Tuesday was the only day we left the immediate surroundings of Ramsgate and we drove just five miles away to Margate to the recently opened and much acclaimed Turner Contemporary. We parked nearby and paid for three hours in the car park thinking that would be quite long enough to see the Gallery (as we are not into modern art), walk along the front and the Harbour Arm (jetty) and investigate the town centre. In the end we spent over two hours in the Turner, including a quick bite to eat in the airy cafe, and had quick walk to the end of the Harbour Arm for a view of the gallery and a breath of fresh air. It was a 10 minute walk back to the car park and we realised that we had Landmark Withdrawal Symptoms and drove straight back to the Presbytery to build up the fire for the evening.
The Turner Contemporary from The Harbour Arm
The Harbour Arm from The Turner Contemporary
The Shell Lady of Margate, by Ann Carrington, 2003 : A Scallop Shell Mrs Booth on the Harbour Arm
The latest exhibition at the Turner is Entangled : Threads and Making. It had just opened on 28 January and will close on 7 May. We hadn’t realised that there is no permanent collection/display. There are just three temporary shows each year.
The Margate Knot by Anna Ray in the Foyer of the Entangled
“Entangled: Threads & Making is a major exhibition of sculpture, installation, tapestry, textiles and jewellery from the early 20th century to the present day. It features over 40 international female artists who expand the possibilities of embroidery, weaving, sewing and wood carving, often incorporating unexpected materials such as plants, clothing, hair and bird quills.
Entangled: Threads & Making is curated by writer and critic Karen Wright, with Turner Contemporary. Wright became fascinated by the making processes she saw first-hand on the many studio visits she did with artists for her ‘In the Studio’ column for the Independent. The idea for Entangled: Threads & Making evolved out of these visits, in particular one with renowned American artist Kiki Smith who was working on her epic tapestry Sky (2012), included in the exhibition.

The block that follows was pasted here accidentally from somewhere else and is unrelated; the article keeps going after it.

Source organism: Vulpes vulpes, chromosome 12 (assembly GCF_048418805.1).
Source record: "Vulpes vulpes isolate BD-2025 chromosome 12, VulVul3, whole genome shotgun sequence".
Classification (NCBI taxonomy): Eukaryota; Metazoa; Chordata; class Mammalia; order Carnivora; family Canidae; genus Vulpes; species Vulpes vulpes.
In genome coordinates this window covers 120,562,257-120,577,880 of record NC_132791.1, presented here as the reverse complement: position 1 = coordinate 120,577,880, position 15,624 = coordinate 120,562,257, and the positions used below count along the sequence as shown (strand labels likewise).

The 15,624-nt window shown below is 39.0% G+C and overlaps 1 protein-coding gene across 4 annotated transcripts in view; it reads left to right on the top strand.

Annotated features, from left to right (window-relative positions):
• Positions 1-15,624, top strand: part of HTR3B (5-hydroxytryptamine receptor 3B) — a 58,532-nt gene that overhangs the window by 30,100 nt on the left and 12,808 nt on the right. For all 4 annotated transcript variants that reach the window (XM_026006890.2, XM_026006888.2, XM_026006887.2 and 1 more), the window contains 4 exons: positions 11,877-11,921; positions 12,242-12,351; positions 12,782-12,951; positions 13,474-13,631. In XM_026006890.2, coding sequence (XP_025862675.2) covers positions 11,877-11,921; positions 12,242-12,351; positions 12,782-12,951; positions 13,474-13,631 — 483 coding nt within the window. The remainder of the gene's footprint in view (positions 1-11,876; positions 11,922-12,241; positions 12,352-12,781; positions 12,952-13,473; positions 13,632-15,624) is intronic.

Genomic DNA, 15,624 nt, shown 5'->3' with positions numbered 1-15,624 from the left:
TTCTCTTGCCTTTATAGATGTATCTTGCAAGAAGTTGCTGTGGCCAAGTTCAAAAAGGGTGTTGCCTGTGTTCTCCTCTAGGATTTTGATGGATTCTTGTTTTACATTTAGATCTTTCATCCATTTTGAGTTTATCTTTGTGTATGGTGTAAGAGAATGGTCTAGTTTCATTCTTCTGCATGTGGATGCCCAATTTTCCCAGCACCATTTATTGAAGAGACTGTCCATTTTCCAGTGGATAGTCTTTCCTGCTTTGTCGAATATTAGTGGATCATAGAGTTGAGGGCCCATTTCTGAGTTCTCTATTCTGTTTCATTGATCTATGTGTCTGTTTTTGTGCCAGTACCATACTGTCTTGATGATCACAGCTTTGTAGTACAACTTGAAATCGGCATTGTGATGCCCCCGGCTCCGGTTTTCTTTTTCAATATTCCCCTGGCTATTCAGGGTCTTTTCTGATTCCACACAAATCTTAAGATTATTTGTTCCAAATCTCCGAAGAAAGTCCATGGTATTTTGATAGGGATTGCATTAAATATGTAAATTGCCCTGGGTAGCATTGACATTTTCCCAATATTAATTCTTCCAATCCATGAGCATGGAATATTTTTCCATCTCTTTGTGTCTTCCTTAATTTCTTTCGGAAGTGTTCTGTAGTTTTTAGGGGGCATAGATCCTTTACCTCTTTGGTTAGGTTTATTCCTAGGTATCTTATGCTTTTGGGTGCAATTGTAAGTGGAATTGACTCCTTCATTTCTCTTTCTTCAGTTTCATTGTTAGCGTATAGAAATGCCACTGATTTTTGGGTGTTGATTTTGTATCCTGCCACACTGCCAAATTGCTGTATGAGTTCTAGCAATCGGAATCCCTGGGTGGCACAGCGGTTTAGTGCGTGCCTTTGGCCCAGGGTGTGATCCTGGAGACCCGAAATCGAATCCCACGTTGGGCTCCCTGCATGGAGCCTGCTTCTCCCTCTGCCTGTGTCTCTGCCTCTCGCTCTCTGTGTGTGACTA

The exhibition brings together artists from different generations and cultures who challenge established categories of craft, design and fine art, and who share a fascination with the handmade and the processes of making itself.” [Turner website and flyer]
The Work of Artist Eva Hess
One of my friends shared a studio with Eva Hess in New York’s Bowery in the 1960s so I was particularly interested to see her work displayed and to watch the video and hear her work being discussed but there were several other pieces of work that caught my eye. We were surprised how much we had enjoyed it, found it thought-provoking and Kathy compared it with the recent Embroideries at The V&A and the Threads show at Great Yarmouth’s Time and Tide Museum (they’ve both finished now).
Laura Ford’s Penguins
Sky by Kiki Smith